Federal Reserve Chairman Jerome Powell said the central bank has been looking at long-term options to improve market liquidity, including “intraday liquidity” measures, after short-term markets suffered an alarming funding squeeze last month.
The Fed is considering technical adjustments to head off a repeat of the September liquidity crunch, Powell said at a news conference Wednesday. He said he doesn’t think the agency will consider changes to Wall Street’s capital or liquidity rules.
“It used to be a common thing for banks to have intraday liquidity from the Fed, what we called daylight overdrafts,” Powell said. “That’s something we can look at, and there are some technical things we can look at that would perhaps make the liquidity that we have -- which we think is ample -- in the financial system move more freely.”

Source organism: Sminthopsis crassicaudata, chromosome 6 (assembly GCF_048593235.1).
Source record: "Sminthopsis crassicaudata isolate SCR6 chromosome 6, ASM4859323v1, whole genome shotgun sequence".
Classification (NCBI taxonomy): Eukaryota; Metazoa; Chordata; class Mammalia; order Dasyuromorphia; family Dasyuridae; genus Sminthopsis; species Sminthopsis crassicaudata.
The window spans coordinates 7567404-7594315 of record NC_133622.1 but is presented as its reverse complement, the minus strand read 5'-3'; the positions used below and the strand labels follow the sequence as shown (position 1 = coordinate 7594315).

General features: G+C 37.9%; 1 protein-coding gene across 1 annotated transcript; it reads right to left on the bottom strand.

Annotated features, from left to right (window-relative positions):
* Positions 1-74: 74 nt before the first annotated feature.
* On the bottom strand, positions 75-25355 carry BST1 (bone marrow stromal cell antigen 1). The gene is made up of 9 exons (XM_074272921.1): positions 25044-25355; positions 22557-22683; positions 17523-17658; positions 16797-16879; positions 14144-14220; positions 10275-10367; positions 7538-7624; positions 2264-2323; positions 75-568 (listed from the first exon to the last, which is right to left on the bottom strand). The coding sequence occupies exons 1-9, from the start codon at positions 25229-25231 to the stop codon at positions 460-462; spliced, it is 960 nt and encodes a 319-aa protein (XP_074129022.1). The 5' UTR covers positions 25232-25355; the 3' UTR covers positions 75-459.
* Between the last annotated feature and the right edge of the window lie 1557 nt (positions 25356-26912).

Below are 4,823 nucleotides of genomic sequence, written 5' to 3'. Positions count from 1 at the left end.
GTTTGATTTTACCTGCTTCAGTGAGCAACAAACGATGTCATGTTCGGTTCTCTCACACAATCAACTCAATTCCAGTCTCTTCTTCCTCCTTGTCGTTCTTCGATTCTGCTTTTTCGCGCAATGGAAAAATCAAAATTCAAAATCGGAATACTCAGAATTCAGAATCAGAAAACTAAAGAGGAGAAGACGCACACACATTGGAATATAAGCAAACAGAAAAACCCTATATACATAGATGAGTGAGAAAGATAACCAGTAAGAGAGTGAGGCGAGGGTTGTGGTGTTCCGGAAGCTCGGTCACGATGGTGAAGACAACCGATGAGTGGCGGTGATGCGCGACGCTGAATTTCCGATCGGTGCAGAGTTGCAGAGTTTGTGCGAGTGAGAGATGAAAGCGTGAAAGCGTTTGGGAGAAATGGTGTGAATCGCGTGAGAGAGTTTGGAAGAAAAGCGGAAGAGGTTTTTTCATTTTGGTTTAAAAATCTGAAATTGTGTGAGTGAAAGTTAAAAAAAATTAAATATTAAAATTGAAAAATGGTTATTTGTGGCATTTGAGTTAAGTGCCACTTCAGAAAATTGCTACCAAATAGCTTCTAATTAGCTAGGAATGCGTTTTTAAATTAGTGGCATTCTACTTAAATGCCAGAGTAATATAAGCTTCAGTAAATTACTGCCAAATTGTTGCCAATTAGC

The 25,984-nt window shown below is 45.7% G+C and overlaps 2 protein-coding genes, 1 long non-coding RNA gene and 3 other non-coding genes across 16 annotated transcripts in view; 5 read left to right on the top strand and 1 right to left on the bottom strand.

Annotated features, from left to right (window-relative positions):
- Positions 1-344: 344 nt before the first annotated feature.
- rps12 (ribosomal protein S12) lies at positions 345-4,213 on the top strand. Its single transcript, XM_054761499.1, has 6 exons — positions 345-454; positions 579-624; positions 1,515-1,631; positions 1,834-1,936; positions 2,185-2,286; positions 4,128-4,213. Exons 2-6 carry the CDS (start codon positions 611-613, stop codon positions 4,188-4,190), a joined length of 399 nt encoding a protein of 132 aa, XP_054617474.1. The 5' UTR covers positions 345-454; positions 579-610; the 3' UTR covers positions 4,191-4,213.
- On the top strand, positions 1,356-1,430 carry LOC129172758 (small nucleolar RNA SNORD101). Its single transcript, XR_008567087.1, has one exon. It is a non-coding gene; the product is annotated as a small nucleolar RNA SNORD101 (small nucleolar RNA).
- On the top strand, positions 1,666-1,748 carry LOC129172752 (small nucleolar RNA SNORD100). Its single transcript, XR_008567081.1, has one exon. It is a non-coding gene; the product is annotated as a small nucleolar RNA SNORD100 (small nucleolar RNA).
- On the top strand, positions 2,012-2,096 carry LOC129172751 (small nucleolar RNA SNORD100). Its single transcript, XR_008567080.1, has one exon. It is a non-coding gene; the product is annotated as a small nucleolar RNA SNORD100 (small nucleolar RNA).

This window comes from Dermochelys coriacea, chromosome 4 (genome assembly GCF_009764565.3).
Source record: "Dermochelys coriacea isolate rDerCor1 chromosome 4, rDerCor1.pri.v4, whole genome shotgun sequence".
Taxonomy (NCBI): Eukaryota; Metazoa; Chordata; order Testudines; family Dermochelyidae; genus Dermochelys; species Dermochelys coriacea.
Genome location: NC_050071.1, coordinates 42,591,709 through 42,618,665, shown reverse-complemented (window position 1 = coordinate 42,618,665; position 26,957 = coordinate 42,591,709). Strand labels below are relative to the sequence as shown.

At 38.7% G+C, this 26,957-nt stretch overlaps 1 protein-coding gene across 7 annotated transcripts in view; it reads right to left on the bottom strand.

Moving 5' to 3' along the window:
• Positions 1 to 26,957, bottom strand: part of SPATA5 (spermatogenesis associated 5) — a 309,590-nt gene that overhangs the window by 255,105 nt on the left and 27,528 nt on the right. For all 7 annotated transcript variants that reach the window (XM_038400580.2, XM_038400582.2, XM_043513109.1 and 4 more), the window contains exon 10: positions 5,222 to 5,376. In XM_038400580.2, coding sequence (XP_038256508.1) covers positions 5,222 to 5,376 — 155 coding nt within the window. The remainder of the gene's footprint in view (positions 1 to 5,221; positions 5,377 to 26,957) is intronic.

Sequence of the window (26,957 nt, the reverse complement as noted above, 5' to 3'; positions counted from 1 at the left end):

The Fed in recent decades has placed increasing limits on the ability of banks to overdraw their accounts, as might happen in the course of large transactions throughout the day.
Powell said the Fed was surprised by the behavior of the megabanks last month. The Fed had surveyed banks to find out the liquidity minimums they were comfortable with, but Powell said they stayed far above those thresholds instead of putting that liquidity to a more lucrative use.
“They didn’t deploy that liquidity when there seemed to be great opportunities to do that,” he said. “So why is that? We’re doing careful analysis.”
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